Gurukripa Hospital


The NICU can be an overwhelming place. You may see lots of machines, small babies in incubators, hospital staff, and other parents—it’s a lot to process, especially while worrying about your own baby’s condition and having to make challenging and important decisions. Find resources and support here to help you understand and navigate your baby’s NICU journey.

The NICU is a nursery in a hospital that provides around-the-clock care to sick or preterm babies. It has health care providers who have special training and equipment to give your baby the best possible care.

Learn about the levels of medical care that NICUs provide and what level your baby needs. Find out what equipment they may need and what you can do to be involved in their care. You can feed your baby and use kangaroo care to get close to them, even in the NICU.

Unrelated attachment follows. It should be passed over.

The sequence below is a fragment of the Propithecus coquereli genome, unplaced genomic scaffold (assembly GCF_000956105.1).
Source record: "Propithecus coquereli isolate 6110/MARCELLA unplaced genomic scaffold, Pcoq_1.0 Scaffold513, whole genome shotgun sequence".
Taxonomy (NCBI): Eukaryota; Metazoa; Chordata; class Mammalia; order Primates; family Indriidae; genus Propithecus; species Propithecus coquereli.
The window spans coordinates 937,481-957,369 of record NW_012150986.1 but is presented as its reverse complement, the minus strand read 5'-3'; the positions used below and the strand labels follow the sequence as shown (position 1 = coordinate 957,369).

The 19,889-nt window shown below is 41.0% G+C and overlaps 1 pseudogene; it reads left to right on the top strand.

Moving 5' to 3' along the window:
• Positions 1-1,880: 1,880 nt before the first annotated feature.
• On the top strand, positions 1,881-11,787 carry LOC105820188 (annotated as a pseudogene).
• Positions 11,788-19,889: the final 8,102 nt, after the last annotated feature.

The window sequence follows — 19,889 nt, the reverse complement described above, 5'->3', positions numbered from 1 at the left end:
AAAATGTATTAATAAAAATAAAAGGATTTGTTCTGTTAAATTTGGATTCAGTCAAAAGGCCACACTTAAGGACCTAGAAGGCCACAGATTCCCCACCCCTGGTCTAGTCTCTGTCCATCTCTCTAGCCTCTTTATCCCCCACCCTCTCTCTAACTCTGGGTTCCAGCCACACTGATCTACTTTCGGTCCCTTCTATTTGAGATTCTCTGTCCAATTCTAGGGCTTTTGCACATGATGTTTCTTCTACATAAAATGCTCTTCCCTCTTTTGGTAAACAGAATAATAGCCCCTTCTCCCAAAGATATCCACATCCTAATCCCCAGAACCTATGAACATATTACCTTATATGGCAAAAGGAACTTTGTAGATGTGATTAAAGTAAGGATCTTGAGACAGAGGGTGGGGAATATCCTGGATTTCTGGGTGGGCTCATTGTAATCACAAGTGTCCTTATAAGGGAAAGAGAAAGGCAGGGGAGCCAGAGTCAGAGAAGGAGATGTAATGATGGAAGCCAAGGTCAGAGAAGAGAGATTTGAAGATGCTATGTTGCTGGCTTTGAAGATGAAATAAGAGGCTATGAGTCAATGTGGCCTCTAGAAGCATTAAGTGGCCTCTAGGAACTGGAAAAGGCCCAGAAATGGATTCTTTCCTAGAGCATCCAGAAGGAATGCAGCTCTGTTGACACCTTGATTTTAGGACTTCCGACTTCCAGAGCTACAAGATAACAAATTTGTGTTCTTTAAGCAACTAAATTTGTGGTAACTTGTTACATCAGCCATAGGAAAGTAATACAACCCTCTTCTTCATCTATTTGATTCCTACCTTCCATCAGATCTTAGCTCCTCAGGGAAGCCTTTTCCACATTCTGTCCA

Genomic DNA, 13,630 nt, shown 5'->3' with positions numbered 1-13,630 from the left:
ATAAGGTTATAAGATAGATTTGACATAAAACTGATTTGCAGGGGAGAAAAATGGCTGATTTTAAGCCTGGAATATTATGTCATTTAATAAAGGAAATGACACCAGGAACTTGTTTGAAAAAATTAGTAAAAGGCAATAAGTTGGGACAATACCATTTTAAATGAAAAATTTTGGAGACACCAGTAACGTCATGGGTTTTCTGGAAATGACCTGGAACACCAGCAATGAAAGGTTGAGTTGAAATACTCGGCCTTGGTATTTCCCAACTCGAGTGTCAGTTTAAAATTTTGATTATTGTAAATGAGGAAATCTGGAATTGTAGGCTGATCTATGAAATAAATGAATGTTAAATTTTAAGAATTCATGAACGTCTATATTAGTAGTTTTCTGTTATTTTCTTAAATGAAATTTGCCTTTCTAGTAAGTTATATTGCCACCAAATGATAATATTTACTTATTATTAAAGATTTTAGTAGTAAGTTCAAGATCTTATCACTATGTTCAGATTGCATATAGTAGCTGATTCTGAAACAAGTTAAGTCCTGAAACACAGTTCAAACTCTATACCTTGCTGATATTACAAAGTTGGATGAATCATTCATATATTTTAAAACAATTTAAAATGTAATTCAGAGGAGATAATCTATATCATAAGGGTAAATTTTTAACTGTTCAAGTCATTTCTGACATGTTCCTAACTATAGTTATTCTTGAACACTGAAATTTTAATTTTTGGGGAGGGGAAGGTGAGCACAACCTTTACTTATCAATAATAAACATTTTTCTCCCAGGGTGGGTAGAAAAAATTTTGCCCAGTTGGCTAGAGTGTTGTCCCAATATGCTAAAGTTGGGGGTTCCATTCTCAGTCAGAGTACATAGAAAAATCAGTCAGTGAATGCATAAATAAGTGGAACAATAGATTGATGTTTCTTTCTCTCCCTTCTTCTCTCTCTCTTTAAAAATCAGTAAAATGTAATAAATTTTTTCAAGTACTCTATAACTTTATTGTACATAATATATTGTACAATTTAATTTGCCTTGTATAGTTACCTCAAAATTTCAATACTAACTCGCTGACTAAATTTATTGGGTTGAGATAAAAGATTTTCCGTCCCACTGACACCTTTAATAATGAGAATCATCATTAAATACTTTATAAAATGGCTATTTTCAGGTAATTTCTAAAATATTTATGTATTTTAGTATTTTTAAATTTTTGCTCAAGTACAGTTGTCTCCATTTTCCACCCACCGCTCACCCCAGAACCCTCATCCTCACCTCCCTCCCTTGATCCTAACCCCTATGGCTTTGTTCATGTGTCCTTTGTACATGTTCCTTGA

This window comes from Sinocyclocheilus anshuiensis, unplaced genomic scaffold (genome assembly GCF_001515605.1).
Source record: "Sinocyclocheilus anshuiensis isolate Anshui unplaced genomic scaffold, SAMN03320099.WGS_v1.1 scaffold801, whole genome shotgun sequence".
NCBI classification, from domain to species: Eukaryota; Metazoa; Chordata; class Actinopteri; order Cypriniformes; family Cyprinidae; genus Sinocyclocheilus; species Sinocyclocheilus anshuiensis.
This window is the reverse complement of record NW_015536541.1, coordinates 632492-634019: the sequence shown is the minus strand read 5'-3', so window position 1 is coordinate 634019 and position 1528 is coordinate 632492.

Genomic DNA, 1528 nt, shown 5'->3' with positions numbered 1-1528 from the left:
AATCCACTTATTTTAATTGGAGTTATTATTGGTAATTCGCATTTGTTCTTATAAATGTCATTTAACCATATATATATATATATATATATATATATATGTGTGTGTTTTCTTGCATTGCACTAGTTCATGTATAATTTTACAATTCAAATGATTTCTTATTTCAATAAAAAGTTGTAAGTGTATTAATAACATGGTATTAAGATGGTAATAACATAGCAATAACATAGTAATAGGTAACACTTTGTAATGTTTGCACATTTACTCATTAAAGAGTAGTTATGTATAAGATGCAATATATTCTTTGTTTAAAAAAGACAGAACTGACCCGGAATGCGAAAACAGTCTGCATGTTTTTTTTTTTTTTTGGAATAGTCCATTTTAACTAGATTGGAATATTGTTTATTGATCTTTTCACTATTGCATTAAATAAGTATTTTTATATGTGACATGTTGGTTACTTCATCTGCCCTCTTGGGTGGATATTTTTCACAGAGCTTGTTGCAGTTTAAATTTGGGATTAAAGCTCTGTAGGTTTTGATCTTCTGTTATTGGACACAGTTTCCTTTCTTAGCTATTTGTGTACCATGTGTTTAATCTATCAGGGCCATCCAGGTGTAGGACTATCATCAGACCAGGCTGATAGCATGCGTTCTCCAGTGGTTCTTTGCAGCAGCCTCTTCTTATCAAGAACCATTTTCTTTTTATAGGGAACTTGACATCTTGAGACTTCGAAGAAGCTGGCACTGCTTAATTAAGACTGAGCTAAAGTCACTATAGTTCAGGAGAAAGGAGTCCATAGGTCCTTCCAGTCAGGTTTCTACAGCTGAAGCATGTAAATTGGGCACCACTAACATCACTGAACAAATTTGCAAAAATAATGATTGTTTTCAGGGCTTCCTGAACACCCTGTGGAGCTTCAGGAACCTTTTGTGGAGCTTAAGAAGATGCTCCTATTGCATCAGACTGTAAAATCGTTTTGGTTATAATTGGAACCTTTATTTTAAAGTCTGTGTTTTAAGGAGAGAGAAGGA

Most babies admitted to the NICU are preterm (born before 37 weeks of pregnancy), have low birth weight (less than 5.5 pounds), or have a health condition that needs special care. In the U.S., nearly half a million babies are born preterm. Many of these babies also have low birth weights. Twins, triplets, and other multiples often are admitted to the NICU. This is because they tend to be born earlier and smaller than single birth babies. Babies with health conditions such as breathing trouble, heart problems, infections, or birth defects are also cared for in the NICU.

Below are some factors that can place a baby at high risk and increase the chances of being admitted to the NICU. But each baby must be assessed to see if he or she needs the NICU. High-risk factors include the below.

Maternal factors include:

Being younger than age 16 or older than age 40

Drug or alcohol use


High blood pressure (hypertension)


Sexually transmitted diseases

Multiple pregnancy (twins, triplets, or more)

Too little or too much amniotic fluid

Premature rupture of membranes (also called the amniotic sac or bag of waters)